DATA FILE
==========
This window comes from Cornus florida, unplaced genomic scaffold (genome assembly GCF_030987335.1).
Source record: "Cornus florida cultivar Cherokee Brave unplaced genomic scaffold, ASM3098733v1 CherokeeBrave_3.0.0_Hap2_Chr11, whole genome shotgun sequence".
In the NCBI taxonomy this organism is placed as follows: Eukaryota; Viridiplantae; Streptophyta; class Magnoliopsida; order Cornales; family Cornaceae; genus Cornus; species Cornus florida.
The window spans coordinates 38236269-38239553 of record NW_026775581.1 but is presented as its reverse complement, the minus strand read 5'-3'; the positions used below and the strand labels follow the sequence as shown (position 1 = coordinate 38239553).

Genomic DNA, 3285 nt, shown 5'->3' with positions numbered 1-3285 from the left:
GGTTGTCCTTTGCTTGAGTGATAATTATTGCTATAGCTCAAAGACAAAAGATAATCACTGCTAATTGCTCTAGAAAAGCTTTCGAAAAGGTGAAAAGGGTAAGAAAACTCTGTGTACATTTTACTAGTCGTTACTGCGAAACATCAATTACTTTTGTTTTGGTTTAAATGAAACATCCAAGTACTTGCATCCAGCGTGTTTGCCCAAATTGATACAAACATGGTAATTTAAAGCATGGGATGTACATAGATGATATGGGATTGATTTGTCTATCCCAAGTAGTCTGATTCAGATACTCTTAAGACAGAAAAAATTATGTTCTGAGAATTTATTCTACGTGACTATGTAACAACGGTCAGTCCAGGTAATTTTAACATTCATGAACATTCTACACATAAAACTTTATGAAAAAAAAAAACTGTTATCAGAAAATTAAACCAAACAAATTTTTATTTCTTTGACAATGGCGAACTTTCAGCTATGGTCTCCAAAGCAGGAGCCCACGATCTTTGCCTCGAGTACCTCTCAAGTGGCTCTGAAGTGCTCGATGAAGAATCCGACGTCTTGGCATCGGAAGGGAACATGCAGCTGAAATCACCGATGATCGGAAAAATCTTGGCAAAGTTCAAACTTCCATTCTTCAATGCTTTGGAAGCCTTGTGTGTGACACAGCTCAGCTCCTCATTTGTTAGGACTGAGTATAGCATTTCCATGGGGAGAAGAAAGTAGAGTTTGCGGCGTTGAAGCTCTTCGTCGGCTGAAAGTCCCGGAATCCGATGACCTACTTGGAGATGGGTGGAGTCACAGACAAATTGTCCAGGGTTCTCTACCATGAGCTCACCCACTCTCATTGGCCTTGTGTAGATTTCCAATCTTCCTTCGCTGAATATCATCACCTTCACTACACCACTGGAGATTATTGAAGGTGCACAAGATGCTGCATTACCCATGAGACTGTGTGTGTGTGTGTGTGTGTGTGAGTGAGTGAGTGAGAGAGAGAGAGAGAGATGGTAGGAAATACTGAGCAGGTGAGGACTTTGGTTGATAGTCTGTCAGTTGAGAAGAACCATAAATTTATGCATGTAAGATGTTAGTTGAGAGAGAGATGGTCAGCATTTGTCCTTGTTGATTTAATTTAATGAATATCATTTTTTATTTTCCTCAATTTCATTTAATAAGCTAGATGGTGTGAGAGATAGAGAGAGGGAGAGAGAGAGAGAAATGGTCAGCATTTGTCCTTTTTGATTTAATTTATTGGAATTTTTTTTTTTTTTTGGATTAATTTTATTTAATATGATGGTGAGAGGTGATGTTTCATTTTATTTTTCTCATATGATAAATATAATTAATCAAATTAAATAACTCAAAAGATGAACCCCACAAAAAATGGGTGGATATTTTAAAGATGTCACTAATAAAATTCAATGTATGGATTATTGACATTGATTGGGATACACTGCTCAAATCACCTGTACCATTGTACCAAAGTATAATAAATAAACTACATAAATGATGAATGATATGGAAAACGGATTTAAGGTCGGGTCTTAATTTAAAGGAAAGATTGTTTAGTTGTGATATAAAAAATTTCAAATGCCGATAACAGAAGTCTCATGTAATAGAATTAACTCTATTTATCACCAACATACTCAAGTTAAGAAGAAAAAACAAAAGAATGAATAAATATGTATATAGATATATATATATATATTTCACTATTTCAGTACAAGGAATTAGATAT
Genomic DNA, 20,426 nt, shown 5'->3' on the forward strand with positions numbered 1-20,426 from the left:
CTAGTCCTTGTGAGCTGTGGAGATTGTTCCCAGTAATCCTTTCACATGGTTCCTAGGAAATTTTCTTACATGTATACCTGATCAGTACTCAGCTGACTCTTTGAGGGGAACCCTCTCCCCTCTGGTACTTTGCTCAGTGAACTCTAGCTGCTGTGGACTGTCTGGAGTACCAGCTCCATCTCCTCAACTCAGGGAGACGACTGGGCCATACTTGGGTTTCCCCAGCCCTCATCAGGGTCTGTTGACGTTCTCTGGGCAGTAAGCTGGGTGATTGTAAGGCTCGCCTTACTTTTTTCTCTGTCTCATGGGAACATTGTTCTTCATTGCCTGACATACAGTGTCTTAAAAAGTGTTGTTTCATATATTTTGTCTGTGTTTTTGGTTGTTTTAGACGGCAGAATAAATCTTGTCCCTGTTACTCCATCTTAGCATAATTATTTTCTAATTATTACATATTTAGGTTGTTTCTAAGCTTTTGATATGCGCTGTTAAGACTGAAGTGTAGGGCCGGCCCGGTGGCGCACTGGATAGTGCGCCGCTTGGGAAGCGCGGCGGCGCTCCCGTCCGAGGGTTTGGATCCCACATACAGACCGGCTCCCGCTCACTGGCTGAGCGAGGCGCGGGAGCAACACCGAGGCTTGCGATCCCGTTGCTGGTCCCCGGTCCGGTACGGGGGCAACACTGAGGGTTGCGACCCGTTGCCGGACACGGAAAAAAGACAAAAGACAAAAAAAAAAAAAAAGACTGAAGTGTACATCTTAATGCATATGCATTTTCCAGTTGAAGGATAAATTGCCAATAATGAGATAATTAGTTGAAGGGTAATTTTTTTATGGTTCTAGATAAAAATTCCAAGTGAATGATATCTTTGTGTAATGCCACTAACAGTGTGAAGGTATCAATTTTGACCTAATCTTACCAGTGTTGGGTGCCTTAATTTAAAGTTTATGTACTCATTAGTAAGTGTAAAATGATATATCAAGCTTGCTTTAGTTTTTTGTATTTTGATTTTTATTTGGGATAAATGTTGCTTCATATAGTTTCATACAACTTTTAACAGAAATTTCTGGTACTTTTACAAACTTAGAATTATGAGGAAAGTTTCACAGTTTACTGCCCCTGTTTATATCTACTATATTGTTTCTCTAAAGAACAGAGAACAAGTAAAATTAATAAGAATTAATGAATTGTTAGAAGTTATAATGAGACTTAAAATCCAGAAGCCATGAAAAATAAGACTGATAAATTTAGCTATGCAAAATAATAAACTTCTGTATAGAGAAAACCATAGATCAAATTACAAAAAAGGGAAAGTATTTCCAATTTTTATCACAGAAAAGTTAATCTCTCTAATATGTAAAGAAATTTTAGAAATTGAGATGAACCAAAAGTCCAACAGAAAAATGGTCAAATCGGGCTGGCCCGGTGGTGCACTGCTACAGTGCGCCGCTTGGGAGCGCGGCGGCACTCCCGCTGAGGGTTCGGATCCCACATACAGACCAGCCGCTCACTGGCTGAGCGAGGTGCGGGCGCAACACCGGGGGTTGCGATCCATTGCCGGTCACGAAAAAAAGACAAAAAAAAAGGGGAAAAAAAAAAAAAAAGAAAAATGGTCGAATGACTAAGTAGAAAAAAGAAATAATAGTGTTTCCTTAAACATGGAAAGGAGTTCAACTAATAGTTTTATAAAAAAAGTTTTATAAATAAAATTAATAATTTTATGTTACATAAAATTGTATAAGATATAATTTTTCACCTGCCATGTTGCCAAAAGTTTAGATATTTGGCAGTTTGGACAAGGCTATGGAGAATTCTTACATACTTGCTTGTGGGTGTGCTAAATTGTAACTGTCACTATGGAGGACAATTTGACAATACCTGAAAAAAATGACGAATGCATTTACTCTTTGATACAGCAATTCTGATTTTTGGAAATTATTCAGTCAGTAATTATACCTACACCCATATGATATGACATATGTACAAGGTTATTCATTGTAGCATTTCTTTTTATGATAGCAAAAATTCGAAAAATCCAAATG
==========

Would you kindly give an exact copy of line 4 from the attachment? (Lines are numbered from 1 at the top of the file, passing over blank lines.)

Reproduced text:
The window spans coordinates 38236269-38239553 of record NW_026775581.1 but is presented as its reverse complement, the minus strand read 5'-3'; the positions used below and the strand labels follow the sequence as shown (position 1 = coordinate 38239553).